John Stemberger, president and general counsel of the Christian conservative Florida Family Policy Council, predicted a Florida bill to ban the procedure after six weeks of pregnancy, saying that idea has more “oxygen” with the governor and Legislature than outlawing abortion entirely.
That would still deal a massive blow to abortion access in the state. That cutoff can be earlier than some women know they’re pregnant.
Stemberger also mentioned DeSantis’ potential presidential ambitions as a factor, noting that being anti-abortion is “very important in Iowa and other places.”
“I think he’s one of the most principled politicians I’ve ever seen, but that doesn’t mean he’s ignoring polling data,” he said.
Lynda Bell, the president of Florida Right to Life, said DeSantis has been “wise” to stay quiet while the 15-week ban is still under legal challenge.
“To use an old George Bush term, there might be some ‘strategery’ to see what the next bill should be,” she said.
Bell also said a “heartbeat bill,” often synonymous with a six-week abortion ban, seems “very plausible,” and predicted it would pass in the next regular session, which is scheduled to begin in March.
DeSantis said during his 2018 campaign that he’d sign such a measure as governor after his primary opponent, Adam Putnam, made the same promise.
While he has supported anti-abortion policies, including signing the 15-week abortion ban and a law requiring parental consent for minors to get abortions, the issue has not been a centerpiece of DeSantis’ time as governor. The current environment, with Roe struck down, could test how far he is willing to go.
As a U.S. representative, DeSantis co-sponsored a bill to defund Planned Parenthood unless it promised to stop performing abortions. He was also part of a congressional committee that investigated the group’s use of taxpayer money after controversial videos surfaced purporting to show how the group profited from selling fetal tissue to medical researchers. The Freedom Caucus, of which DeSantis was a member, in 2015 refused to support government spending bills unless Planned Parenthood was defunded, which almost caused a government shutdown.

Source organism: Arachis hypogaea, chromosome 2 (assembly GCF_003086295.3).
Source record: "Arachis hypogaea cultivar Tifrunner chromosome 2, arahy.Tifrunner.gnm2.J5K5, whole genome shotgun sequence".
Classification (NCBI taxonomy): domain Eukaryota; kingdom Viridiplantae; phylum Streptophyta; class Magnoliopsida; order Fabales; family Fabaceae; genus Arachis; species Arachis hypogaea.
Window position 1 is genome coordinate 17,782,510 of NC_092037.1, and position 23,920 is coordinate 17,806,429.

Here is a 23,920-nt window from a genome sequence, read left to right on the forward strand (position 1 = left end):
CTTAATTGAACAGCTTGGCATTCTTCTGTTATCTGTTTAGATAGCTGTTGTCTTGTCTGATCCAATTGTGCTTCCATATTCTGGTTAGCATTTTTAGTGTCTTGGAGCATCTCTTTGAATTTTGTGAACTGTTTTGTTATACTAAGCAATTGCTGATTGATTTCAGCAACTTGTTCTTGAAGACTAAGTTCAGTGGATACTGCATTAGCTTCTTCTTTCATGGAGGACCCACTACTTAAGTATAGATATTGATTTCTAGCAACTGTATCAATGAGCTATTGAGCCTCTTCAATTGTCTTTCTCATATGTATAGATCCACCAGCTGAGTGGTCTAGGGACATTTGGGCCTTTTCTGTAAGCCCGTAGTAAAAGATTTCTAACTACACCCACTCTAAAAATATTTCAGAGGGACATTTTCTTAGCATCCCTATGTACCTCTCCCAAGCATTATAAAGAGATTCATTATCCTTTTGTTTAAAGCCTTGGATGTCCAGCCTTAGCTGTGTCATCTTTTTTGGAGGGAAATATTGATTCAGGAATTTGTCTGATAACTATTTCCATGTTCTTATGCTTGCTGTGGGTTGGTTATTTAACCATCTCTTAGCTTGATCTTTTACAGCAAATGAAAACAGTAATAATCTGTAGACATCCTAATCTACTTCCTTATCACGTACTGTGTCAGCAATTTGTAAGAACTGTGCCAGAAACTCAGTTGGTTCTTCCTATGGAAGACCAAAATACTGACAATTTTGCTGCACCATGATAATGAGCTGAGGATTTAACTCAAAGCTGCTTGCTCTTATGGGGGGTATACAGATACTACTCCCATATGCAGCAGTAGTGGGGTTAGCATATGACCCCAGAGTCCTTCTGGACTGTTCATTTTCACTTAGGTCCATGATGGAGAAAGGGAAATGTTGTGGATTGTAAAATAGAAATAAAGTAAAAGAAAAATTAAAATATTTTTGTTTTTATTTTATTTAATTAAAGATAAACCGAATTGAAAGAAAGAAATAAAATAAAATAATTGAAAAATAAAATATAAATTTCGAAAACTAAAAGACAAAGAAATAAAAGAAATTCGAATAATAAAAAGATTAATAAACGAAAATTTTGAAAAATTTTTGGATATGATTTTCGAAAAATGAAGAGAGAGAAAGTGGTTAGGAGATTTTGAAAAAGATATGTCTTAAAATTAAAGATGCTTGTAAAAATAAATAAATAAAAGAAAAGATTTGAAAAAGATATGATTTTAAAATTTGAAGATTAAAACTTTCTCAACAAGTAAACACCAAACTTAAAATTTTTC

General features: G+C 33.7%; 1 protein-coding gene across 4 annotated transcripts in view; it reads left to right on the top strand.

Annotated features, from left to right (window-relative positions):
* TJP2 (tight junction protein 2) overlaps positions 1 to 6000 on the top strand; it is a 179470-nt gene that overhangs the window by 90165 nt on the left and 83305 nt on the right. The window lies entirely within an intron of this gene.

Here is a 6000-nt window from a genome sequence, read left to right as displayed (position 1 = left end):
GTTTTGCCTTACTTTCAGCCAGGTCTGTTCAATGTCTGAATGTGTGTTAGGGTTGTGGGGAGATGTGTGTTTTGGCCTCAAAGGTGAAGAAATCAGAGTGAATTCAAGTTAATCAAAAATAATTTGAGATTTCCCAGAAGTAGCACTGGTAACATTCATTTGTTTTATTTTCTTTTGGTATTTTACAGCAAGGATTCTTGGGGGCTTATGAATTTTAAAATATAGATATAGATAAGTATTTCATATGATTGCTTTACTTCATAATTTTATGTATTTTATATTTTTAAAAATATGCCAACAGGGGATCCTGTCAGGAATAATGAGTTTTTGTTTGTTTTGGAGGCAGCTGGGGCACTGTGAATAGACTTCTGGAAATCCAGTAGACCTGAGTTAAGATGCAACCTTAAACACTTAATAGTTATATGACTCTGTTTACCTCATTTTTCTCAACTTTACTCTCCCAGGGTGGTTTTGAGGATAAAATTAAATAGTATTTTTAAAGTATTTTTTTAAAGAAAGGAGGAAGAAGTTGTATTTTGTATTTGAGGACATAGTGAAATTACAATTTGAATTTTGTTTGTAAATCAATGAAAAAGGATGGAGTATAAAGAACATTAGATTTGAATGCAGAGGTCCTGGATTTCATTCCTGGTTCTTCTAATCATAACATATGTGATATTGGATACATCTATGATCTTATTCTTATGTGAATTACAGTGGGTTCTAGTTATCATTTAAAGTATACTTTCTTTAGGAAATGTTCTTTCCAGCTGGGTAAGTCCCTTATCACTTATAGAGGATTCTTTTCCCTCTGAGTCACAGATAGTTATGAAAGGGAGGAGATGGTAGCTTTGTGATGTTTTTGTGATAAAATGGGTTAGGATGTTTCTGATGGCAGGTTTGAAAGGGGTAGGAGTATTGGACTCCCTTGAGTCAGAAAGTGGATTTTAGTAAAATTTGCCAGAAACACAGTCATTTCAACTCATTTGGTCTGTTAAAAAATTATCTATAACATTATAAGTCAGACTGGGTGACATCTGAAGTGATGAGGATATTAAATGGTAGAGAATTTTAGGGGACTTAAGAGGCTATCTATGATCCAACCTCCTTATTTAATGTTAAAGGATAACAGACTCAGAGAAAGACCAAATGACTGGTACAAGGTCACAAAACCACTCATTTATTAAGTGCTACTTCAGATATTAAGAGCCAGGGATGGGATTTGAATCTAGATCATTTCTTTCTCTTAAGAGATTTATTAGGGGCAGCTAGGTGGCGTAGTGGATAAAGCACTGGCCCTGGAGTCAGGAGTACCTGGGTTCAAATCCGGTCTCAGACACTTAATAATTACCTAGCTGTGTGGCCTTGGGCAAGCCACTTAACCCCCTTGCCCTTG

But the most important part of DeSantis’ legacy on abortion is most likely the way he’s reshaped the state Supreme Court.
After years of the court striking down Republican priorities, a rush of retirements has meant that three of the seven justices are now DeSantis appointees, with a fourth coming soon. His picks of conservative members, vetted by the Federalist Society, have dramatically shifted the balance of the court, effectively removing the final obstacle to Republican domination of state policy.
Sean Shaw, a Tampa Democrat and former lawmaker involved with several midterm campaigns, said if this Florida Supreme Court allows the state’s 15-week abortion ban to stand, he will be saddened by how far the pendulum has swung.
His late father, Leander Shaw, authored the majority opinion in the 1989 ruling that Florida’s constitutional right to privacy included abortion, which the court reaffirmed in 2003.
“A woman’s right to choose is under attack and that’s a fight we thought we’d already won,” Shaw said.
DeSantis recently appeared on a Christian podcast, during which he was asked about the 15-week law. He said twice that he’s confident the Florida Supreme Court will rule in his administration’s favor.
“We think we’ll ultimately win that, so we’re going to fight very hard,” he said. “It will certainly save lives, but I also think it’s important as just an expression of our values that every one of these kids count.”
Times/Herald Tallahassee reporter Romy Ellenbogen contributed to this report.